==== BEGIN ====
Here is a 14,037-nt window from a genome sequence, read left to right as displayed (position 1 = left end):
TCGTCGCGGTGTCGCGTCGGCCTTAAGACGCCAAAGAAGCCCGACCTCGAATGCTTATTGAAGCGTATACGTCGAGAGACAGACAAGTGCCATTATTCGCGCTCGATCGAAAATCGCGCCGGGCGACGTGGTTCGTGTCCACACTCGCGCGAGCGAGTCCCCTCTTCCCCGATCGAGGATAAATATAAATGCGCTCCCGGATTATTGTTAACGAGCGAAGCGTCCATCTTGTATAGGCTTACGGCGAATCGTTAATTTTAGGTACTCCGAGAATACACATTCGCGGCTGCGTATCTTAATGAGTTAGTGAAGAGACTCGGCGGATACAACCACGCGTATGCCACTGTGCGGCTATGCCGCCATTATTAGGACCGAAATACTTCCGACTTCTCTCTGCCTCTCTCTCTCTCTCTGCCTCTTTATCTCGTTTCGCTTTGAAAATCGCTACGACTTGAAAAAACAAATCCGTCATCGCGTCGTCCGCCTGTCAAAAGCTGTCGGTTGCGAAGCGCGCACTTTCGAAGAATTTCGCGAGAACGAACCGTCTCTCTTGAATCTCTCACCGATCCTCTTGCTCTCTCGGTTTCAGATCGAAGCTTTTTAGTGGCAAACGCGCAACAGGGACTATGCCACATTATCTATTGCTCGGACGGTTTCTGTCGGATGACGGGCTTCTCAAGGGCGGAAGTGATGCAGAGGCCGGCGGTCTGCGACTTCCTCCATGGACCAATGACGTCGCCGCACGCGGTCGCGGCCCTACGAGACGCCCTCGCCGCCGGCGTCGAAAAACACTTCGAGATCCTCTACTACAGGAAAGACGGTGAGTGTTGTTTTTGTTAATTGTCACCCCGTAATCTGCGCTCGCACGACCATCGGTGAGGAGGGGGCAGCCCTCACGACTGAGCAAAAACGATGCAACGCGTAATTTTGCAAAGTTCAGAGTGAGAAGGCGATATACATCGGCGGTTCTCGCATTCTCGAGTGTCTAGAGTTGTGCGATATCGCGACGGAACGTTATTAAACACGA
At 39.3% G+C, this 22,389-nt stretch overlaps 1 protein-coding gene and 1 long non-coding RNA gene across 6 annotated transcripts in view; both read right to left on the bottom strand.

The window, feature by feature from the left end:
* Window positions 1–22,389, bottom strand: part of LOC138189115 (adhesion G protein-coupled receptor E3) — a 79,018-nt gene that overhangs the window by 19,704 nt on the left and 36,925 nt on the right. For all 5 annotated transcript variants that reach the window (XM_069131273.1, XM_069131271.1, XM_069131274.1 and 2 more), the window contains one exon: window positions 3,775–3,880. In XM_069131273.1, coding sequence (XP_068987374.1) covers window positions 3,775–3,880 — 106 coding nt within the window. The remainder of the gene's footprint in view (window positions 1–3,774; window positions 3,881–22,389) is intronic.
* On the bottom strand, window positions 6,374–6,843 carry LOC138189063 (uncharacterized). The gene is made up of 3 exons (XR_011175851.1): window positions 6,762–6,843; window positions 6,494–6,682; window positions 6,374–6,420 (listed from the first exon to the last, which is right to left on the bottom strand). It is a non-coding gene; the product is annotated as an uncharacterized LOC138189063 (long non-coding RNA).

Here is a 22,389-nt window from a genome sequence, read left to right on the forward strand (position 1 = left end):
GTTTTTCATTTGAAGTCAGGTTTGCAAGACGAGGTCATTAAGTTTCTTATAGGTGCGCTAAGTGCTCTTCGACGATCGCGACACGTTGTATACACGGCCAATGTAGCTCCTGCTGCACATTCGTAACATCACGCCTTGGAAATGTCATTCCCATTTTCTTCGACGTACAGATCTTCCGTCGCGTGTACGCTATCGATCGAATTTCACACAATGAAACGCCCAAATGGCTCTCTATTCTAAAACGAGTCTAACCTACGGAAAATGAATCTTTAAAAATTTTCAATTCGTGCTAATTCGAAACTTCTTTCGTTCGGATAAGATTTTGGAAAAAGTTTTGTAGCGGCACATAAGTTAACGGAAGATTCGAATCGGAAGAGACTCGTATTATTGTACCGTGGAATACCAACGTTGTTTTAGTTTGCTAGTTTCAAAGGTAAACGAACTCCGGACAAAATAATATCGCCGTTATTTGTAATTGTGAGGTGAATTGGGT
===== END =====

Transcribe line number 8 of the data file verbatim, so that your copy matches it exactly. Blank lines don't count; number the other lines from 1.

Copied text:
GTTTTTCATTTGAAGTCAGGTTTGCAAGACGAGGTCATTAAGTTTCTTATAGGTGCGCTAAGTGCTCTTCGACGATCGCGACACGTTGTATACACGGCCAATGTAGCTCCTGCTGCACATTCGTAACATCACGCCTTGGAAATGTCATTCCCATTTTCTTCGACGTACAGATCTTCCGTCGCGTGTACGCTATCGATCGAATTTCACACAATGAAACGCCCAAATGGCTCTCTATTCTAAAACGAGTCTAACCTACGGAAAATGAATCTTTAAAAATTTTCAATTCGTGCTAATTCGAAACTTCTTTCGTTCGGATAAGATTTTGGAAAAAGTTTTGTAGCGGCACATAAGTTAACGGAAGATTCGAATCGGAAGAGACTCGTATTATTGTACCGTGGAATACCAACGTTGTTTTAGTTTGCTAGTTTCAAAGGTAAACGAACTCCGGACAAAATAATATCGCCGTTATTTGTAATTGTGAGGTGAATTGGGT